For your business to thrive, people need to know about it. You must educate them, make them aware of your brand, and let them know why they need you. The best way to do this is establishing a marketing plan. It’s essentially your roadmap to acquiring customers.
If you’ve never put together a marketing plan, the thought of creating one might seem overwhelming. Fortunately, a small business marketing plan does not have to be as long or formal as one for a large company. It can be simple and to the point. However, writing even a simple plan takes some thought and work. But, having a marketing plan to refer to is well worth the time you put into it.
Here’s a breakdown of the sections you’ll need in your marketing plan.
1. Situation Analysis
This is where you describe your business in terms of what it does as well as its strengths and weaknesses. Here, you identify opportunities and threats in the market. The situation analysis discusses who is likely to want or need your product or services, and provides an overview of your competitors.
2. Target Audience
Describe your audience as if it is a person, including age group, gender, earnings, lifestyle—the demographics that give you an image of your prospective customers. Narrow it down as much as possible. What kind of work do they do? What is their job title? Are they traditional or more contemporary in tastes? Describe both primary and secondary audiences.
What are the benefits or value you can offer customers? What is it about each company feature that makes a difference in their lives? You might save them time, for instance. Maybe the quality is superior and your product lasts longer and saves them money in the long run.
4. Brand Message
Based on what you have determined about your business and audience, write out the messages you want to convey. Consider the brand personality you want to communicate. Basically, describe what you want to say and how you should say it. A CPA might want to say “We know what we’re doing and will save you money” using a professional, more formal tone. For a party goods store you would probably want to include outstanding customer service as a message, and get it across with a fun and relaxed attitude.
5. Marketing Goals
As specifically as possible, note what you want to achieve with marketing. Make your goals measurable. It could be you want to increase business by 15 percent, or to get 10 percent more inquiries every month. Try to be realistic; you can always go back and elevate your expectations based on the progress you’re seeing.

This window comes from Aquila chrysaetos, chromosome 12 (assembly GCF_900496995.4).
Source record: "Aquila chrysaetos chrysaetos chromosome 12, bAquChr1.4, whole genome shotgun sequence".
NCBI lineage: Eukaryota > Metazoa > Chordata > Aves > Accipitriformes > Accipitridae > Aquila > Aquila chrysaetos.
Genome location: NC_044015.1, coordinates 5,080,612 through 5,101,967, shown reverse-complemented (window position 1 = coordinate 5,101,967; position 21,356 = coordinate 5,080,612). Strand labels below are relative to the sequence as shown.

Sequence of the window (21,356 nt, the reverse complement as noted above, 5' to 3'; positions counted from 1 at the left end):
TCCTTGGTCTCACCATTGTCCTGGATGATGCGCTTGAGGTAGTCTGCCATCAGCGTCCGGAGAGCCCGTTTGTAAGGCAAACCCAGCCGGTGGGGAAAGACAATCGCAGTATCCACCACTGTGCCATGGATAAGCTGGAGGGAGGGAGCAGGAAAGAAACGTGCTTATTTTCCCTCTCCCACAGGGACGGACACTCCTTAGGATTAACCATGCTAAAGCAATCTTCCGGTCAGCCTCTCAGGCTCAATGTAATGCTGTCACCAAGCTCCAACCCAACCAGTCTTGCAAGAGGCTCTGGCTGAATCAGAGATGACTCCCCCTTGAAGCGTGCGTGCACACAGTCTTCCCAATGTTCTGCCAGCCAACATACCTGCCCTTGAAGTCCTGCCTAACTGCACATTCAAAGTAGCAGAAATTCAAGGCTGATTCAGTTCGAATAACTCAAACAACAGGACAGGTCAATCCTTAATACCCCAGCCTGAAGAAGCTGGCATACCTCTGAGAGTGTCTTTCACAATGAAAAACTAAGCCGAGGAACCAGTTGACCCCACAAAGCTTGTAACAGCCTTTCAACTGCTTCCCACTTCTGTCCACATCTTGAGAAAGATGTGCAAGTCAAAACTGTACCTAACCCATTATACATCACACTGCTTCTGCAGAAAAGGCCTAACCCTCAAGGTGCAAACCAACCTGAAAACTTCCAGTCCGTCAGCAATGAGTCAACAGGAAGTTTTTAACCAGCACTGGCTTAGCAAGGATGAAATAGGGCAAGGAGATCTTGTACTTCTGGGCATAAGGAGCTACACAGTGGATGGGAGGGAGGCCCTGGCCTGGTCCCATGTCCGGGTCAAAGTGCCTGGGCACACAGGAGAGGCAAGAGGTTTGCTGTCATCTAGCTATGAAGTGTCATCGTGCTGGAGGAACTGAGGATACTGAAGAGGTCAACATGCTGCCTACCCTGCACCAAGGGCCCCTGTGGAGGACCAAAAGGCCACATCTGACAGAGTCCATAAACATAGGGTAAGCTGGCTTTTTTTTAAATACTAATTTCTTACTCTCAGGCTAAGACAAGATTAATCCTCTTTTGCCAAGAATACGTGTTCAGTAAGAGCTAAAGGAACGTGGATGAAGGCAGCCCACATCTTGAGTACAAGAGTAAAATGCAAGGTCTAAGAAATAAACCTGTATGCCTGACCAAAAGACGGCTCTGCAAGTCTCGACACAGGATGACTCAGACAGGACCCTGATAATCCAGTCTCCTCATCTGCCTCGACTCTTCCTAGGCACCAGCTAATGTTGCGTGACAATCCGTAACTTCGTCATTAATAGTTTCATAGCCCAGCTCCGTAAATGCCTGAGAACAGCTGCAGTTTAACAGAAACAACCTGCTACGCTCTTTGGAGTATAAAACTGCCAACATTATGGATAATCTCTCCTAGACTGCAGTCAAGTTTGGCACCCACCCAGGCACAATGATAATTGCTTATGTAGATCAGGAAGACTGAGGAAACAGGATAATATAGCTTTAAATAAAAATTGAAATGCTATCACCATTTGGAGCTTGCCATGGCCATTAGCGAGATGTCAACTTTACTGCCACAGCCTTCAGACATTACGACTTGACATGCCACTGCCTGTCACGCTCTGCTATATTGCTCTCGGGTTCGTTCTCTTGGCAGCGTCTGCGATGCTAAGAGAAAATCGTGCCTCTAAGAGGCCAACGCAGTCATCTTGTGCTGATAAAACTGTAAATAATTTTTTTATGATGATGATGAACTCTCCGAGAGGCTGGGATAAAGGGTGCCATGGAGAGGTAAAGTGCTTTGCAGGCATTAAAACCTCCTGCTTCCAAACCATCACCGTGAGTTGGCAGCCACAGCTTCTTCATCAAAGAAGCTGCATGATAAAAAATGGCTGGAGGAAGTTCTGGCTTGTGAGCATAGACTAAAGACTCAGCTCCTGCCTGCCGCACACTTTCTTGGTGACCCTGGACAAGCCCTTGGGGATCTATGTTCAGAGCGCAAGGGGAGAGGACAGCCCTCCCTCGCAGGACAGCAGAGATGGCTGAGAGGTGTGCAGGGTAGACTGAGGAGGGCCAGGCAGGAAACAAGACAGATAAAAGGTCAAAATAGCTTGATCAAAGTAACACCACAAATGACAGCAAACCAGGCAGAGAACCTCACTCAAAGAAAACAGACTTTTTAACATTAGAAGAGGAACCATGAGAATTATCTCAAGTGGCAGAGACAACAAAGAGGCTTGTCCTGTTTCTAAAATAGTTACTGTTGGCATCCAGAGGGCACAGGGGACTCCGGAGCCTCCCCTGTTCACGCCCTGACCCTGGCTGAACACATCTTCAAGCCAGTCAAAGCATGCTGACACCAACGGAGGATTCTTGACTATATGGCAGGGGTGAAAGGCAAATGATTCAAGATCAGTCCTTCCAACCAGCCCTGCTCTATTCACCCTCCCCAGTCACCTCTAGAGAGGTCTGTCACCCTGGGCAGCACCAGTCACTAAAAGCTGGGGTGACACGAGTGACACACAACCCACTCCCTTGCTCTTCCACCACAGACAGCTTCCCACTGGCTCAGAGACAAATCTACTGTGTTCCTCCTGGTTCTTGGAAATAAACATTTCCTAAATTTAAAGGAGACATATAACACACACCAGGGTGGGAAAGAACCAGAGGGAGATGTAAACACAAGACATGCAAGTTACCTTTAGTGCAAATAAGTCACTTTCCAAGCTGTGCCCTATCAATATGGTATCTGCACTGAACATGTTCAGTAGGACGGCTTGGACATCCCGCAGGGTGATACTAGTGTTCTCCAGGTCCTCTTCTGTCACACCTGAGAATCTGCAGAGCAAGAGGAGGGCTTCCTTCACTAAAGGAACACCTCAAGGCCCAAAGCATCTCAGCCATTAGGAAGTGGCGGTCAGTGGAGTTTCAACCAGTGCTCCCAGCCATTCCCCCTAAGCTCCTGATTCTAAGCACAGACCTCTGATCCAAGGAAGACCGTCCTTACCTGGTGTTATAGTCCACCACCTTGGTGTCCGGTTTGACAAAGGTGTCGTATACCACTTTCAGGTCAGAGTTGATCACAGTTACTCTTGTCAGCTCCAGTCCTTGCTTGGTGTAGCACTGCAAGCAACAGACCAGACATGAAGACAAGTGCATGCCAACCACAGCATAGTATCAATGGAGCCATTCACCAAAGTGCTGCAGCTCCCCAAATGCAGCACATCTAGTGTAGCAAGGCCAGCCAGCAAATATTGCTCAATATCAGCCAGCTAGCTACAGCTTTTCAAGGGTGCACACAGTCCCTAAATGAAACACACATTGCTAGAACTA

6. Strategies and Tactics
Once you have a clear picture of what makes your business better than the competition, who your audience is, and what your marketing goals are, you can figure out which marketing tools you need to get in front of your prospective customers.
This is where the bulk of your plan comes into play. Bring in a marketing consultant to help you out with strategizing and implementation, or hire an employee for the role. If those aren’t options for you, you’re going to have to educate yourself on marketing techniques. Select marketing strategies with your audience in mind. Options include social media, email campaigns, different forms of advertising, direct mail and public relations events.
Now it’s time to set your budget. How much will your strategies cost? If it’s too high, dial it back a notch with plans to expand in the future. Make a list of your tactics and attach a dollar amount to each one. Add them up and you have an idea of what your budget will look like.
As with a business plan, the marketing plan can be adjusted. Look at it at least once a quarter and evaluate results and costs. Any surprises? See anything that might improve the results? Address your marketing plan annually to plan for the upcoming year. After a few years of creating marketing plans, it will become easier to set goals, measure results and establish budgets.